Open Access Research Article Article ID: IJVSR-8-228

    Prevalance: Bovine mastitis and its predisposing factors in and around Holeta Town, Oromia, Ethiopia

    Bikila Abebe* and Soressa Bakala

    The dairy sector is threatened by mastitis, the most prominent and complicated infectious illness in the world for dairy cows. The aim of this study was to determine the prevalence of mastitis and potential predisposing factors. A cross-sectional study was carried out from November 2016 to April 2017 in and around Holeta town. A total of 316 lactating cows were purposefully selected and diagnosed for mastitis by physical examination and using the California mastitis test. The total prevalence of mastitis at the cow level was 74.05% (95% CI = 0.69-0.79). At the cow level, the prevalence of clinical and subclinical mastitis was 18.35% and 55.7%, respectively, whilst at the quarter level, it was 9.26% and 35%. Of the 1264 quarters inspected, 47 (3.72%), which correspond to 39 (12.34%), were discovered to be blind teats, while the other 1217 (96.28%) were found to be in use. The intrinsic factors significantly related (p 0.05) with the presence of mastitis in the multivariable logistic regression model were breed (AOR = 0.003, CI = 0.0003-0.335, in local cows (AOR = 0.003, CI = 0.0003-0.335, p = 0.000), age, in adult cows (AOR = 16, CI = 3.072-83.293, p = 0.001) and in old cows (AOR = 20, CI = 1.031-388.39, p = 0.048) and stage of lactation, in mid-lactation stage (AOR = 0.08, CI = 0.028-0.211, p = 0.000) and in late lactation (AOR = 0.1, CI = 0.033-0.288, p = 0.000). Semintensive management system (AOR = 16.85, CI = 5.484-51.824, p = 0.000) and extensive management system (AOR = 0.14, CI = 0.059-0.320, p = 0.000), milking hygiene (AOR = 9.43, CI = 3.443-25.805, p = 0.000), and previous mastitis exposure (AOR = 2.7, CI = 1.036-7.022, p = 0.042). This study revealed that subclinical mastitis had a high prevalence rate relative to clinical mastitis. This reveals that the disease lacks strategic preventative and control measures and that mastitis is economically significant in the studied area. According to this study, in order to reduce the economic loss of dairy farms, there should be stringent hygienic milking practices and a consistently sanitary conditions of the farms. Additionally, it would be helpful to promote awareness about routinely checking for subclinical mastitis and culling old and very often infected cows.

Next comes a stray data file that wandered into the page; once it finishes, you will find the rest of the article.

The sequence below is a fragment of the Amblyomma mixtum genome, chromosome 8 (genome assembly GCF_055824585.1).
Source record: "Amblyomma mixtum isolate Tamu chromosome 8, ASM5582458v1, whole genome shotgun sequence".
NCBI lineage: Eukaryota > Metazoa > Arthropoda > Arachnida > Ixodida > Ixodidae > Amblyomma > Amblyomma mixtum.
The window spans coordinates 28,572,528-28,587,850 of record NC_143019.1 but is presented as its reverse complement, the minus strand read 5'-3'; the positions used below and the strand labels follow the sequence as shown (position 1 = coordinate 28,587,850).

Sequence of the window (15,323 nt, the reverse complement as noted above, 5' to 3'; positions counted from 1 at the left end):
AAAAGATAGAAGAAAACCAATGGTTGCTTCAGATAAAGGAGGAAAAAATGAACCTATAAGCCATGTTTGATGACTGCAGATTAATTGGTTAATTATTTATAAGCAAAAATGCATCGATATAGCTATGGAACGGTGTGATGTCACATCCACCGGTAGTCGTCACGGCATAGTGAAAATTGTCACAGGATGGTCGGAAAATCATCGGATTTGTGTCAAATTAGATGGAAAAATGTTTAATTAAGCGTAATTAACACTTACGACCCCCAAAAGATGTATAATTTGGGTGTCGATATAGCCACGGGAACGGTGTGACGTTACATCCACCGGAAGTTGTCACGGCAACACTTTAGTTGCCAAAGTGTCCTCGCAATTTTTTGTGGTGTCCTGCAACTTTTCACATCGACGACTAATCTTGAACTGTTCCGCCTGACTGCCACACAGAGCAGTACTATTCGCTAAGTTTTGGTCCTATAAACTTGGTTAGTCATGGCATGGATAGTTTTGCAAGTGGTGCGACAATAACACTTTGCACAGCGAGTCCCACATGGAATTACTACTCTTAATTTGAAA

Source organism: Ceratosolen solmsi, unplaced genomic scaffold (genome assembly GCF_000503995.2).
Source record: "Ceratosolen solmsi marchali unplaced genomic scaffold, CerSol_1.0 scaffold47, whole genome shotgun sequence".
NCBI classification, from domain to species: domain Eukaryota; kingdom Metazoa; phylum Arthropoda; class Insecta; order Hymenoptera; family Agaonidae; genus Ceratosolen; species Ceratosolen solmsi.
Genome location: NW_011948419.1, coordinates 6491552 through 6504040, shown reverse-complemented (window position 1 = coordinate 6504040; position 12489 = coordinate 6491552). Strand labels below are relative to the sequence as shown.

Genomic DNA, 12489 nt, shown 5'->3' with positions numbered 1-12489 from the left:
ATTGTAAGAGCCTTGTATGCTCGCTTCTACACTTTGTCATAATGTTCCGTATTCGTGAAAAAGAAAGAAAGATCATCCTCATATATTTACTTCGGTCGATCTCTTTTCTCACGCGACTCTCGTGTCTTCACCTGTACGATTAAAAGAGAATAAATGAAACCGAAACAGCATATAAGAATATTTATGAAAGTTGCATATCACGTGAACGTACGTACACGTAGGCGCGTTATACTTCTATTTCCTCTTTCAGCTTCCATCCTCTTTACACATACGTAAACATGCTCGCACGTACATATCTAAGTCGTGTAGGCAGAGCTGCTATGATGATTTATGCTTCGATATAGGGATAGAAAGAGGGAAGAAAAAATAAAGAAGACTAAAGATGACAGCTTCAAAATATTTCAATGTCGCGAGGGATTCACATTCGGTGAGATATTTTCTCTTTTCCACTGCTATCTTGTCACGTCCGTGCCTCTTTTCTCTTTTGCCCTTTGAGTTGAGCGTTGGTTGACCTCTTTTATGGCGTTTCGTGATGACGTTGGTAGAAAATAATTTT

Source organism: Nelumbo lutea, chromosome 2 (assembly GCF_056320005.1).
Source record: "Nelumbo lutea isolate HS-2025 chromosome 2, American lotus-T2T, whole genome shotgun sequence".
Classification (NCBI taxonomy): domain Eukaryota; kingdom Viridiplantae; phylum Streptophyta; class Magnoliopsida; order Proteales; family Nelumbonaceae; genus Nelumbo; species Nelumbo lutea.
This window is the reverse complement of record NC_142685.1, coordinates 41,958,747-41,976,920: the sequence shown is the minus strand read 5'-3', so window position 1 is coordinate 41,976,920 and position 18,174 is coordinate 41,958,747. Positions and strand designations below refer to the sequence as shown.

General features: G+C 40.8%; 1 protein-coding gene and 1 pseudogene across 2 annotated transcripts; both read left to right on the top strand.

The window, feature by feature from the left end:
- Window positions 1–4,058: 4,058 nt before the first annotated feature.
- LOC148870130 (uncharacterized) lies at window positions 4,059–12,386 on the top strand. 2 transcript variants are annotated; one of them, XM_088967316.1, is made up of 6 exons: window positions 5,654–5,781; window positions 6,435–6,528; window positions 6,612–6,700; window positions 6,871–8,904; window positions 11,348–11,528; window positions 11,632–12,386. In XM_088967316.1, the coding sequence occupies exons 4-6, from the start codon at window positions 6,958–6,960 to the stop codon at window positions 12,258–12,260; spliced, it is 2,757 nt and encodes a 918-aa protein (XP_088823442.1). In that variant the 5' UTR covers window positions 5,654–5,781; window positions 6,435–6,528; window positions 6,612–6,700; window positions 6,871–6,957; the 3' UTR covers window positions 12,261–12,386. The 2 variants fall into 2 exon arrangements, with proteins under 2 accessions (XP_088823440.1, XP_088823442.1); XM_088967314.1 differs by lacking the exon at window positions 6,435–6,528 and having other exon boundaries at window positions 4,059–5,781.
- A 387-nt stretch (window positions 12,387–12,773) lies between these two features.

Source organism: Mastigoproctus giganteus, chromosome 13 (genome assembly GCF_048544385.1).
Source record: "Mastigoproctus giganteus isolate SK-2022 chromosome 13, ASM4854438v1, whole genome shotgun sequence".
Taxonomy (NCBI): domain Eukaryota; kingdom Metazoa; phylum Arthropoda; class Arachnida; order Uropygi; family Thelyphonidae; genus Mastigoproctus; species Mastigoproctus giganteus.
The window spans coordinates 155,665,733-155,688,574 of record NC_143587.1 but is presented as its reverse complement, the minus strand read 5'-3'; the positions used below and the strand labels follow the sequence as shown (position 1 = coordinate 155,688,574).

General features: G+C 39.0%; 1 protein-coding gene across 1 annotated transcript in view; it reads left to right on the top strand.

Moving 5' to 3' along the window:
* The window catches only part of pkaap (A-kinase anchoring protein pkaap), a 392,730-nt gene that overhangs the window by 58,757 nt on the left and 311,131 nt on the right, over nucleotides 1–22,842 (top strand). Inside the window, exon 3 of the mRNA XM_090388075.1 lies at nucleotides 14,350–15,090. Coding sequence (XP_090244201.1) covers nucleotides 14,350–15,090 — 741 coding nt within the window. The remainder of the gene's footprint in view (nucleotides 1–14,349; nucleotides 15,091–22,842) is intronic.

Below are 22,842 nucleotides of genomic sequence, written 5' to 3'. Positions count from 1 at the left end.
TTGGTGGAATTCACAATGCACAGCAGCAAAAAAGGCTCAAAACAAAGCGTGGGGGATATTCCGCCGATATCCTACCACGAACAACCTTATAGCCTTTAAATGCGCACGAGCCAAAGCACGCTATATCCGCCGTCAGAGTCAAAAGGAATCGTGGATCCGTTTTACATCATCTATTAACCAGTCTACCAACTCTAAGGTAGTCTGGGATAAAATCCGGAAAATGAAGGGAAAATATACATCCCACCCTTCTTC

Published on: Dec 21, 2022 Pages: 151-159

    Full Text PDF Full Text HTML DOI: 10.17352/ijvsr.000128
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